One idea is that consciousness may arise at the level where the brain organizes information from separate systems, like those for shape, color, and motion, and integrates it into one unified gestalt. One problem with this proposal: Does such unification actually occur? To write down a lot of information you need many letters, and if you code the information in patterns of nerve impulses, you need a lot of neurons to store it. No matter how much you try to compress it by careful coding, it remains spread out and not truly unified. And if you mix together all the information in one spread-out region of the cerebral cortex, you have in effect re-created the screen in the original story of the little man in the brain.
The basic fallacy of the little man in the brain argument is that it assumes implicitly that consciousness can be understood in physical terms. One tries to explain consciousness by describing a machine that creates a certain display of information. Then one recognizes that the mere presence of displayed information fails to account for consciousness of that information. Then one proposes another mechanism to interpret the information and finally generate consciousness. When that attempt also fails, one takes refuge in the overwhelming complexity of the brain and says that a consciousness-producing mechanism must be hidden in there somewhere. All we have to do is find it.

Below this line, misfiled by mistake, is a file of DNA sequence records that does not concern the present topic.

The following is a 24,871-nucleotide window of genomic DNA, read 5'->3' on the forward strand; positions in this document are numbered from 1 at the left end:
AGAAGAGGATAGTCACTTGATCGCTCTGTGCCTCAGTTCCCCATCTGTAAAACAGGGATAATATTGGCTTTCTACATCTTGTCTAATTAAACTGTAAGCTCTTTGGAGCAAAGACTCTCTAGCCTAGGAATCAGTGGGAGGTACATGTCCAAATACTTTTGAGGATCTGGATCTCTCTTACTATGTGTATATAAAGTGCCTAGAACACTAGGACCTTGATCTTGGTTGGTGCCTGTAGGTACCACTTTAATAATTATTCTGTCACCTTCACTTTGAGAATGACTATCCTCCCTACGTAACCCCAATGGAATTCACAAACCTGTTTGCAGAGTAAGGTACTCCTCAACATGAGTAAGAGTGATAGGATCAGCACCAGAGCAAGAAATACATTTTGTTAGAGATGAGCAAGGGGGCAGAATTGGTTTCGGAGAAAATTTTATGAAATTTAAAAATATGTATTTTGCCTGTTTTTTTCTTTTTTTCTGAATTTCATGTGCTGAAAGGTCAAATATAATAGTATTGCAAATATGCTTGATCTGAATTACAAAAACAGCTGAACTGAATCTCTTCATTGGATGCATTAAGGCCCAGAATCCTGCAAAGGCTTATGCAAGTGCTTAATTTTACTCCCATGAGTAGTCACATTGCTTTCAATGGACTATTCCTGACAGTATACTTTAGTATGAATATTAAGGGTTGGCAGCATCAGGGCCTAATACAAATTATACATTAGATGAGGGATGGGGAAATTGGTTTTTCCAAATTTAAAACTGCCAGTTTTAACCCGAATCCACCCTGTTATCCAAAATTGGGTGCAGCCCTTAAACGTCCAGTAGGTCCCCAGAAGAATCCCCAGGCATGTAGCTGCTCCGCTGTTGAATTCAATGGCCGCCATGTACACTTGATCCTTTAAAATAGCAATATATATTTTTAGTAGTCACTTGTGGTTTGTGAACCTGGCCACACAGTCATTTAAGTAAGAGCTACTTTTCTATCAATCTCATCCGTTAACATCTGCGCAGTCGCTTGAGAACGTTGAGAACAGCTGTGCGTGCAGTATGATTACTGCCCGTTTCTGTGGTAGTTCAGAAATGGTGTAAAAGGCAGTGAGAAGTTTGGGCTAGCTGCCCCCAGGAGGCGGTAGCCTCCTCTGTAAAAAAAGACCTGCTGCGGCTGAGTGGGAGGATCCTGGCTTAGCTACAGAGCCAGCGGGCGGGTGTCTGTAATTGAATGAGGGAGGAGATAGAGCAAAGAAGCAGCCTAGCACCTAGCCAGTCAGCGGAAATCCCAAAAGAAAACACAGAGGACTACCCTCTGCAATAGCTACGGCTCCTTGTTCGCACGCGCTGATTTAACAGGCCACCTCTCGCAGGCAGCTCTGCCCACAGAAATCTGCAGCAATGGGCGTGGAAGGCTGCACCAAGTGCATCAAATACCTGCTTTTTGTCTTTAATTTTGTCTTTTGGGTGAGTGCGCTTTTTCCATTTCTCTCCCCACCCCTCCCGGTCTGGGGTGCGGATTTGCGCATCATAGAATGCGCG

One way to escape from the little man fallacy is to forget about consciousness and restrict our attention to the brain's data processing. But this leaves a crucial aspect of life permanently outside the domain of science.
Another way to escape the fallacy is to consider that consciousness just might be due to a nonphysical entity dare we say a soul? that reads the data displays of the brain just as we read the letters of a book.
Although this idea is anathema to scientists who insist that everything must obey known physical laws, it promises to greatly expand the frontiers of science. It could very well be true. And to realize its potential for enriching our scientific understanding, all we have to do is seriously consider it.
1. Margaret S. Livingstone, "Art, Illusion and the Visual System," Scientific American, January 1988, pages 78-85.
Sadaputa Dasa (Richard L. Thompson) earned his Ph.D. in mathematics from Cornell University. He is the author of several books, of which the most recent is Vedic Cosmography and Astronomy.